Black Minimalists: Niambi Wilson
Niambi was featured in Black Minimalists on the Web Part Two.
What drew you to minimalism and what are your goals in living simply?
I have always been drawn to minimalism, but I would have to say that my interest in minimalism peaked when I entered college. I would have to move everything that I owned in my tiny little Mazda that I had at the time. This forced me to only bring the things that I valued the most or the things that were of the most importance.
After a while the things that I left at home I totally forgot about and that showed I didn't really need them. At that point I began to get rid of anything that I could go without using for months at a time.
My goal for living simply is to utilize everything that I own. I never want to own something that is of no use. I do not like having excess when there are people who are in need and who are lacking the basic necessities of life. My goal for living simply is to use any excess funds, clothing or time I have to serve and enrich the lives of others.
You have lived and worked in the Dominican Republic, and now you're in Ecuador, what advice can you share about how to travel abroad inexpensively?
My advice for how to travel inexpensively is to basically teach English abroad or volunteer. Doing so will ensure that your housing is taken care of and food is provided for you. I would absolutely advise you to avoid any program that forces you to pay copious amounts of money for your services. I believe those programs turn into poverty porn for the wealthy so that they feel like they have done humanity a service by paying to witness the hardship of others.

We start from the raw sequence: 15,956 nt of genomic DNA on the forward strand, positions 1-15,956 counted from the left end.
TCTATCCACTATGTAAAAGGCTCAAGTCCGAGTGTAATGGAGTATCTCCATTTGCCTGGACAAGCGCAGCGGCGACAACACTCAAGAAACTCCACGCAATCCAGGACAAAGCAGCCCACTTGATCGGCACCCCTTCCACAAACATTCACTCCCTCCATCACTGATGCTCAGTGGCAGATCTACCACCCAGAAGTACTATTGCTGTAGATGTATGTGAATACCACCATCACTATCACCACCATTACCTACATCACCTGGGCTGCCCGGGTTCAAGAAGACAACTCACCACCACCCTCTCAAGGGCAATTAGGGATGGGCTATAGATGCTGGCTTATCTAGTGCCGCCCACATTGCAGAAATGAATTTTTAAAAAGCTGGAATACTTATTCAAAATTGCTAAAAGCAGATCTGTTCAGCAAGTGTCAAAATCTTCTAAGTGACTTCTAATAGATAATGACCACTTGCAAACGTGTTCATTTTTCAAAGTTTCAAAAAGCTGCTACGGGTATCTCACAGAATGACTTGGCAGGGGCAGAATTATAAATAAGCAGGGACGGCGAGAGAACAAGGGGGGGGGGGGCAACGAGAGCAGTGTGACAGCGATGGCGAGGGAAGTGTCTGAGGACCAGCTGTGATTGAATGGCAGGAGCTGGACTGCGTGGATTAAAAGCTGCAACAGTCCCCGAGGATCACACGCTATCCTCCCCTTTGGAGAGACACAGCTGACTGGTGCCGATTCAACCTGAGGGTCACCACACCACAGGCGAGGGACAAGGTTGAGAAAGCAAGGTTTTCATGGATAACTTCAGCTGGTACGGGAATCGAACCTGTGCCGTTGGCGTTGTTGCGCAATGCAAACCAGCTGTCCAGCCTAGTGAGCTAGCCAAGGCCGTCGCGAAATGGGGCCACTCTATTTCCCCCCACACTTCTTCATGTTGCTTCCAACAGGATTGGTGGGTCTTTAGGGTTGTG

Make sure you save up for a plane ticket and if you want to fly rather inexpensively, you may have to travel during the weekday and you may have to deal with long layovers but it's worth it. If you're low on cash make sure you go to a country where the exchange rate is favorable to your dollar. Stay away from touristy areas as the prices are ridiculous and the atmosphere is purely artificial. If you're looking for an authentic experience I suggest that you go to an area with a very small or no expat community.
What are your top tips for traveling minimally as a solo adventurer?
My top tips for traveling minimally are to basically travel with a carry-on only and enjoy. I usually purchase heavier items such as sheets, bedding, towels, and other bulky items when I get to the country I will be residing in. Also, be sure to check the weather. You do not want to bring clothing that is inappropriate for the weather or the culture.
Speaking of packing light, what are your thoughts on avoiding "Bag Lady" syndrome a la Erykah Badu, on your life journey? Has minimalism influenced your spirituality and worldview?
How to avoid bag lady syndrome. Wow. This is a tough one, but this is how I avoid bag lady syndrome. As a minimalist I make sure that I do not carry baggage both physically and emotionally. If there is anyone or anything in my life that does not serve me then I get rid of it.
If there are any unresolved issues in my life with family or friends I make sure to address them and move forward. I make sure to live each day like it is my last day because I have seen the fragility of life. I have learned that most of the things that we worry about or ponder incessantly really don't help us in any way.
Minimalism has influenced my spirituality and worldview in ways that I couldn't have imagined. I can see through the veil that I call the matrix. I can see how personal human interaction is being replaced by technology. I can see clearly how the news perpetuates propaganda and feeds the public whatever it sees fit. I can see how consumerism is being glamorized. I can see these Europeanized standards of beauty being pushed.
I could go on an on but these things are so crystal clear since I've cut the excess from my life and focused on the essence of life which are positive relationships, giving to those in need, connecting with nature and connecting with the most high to name a few things.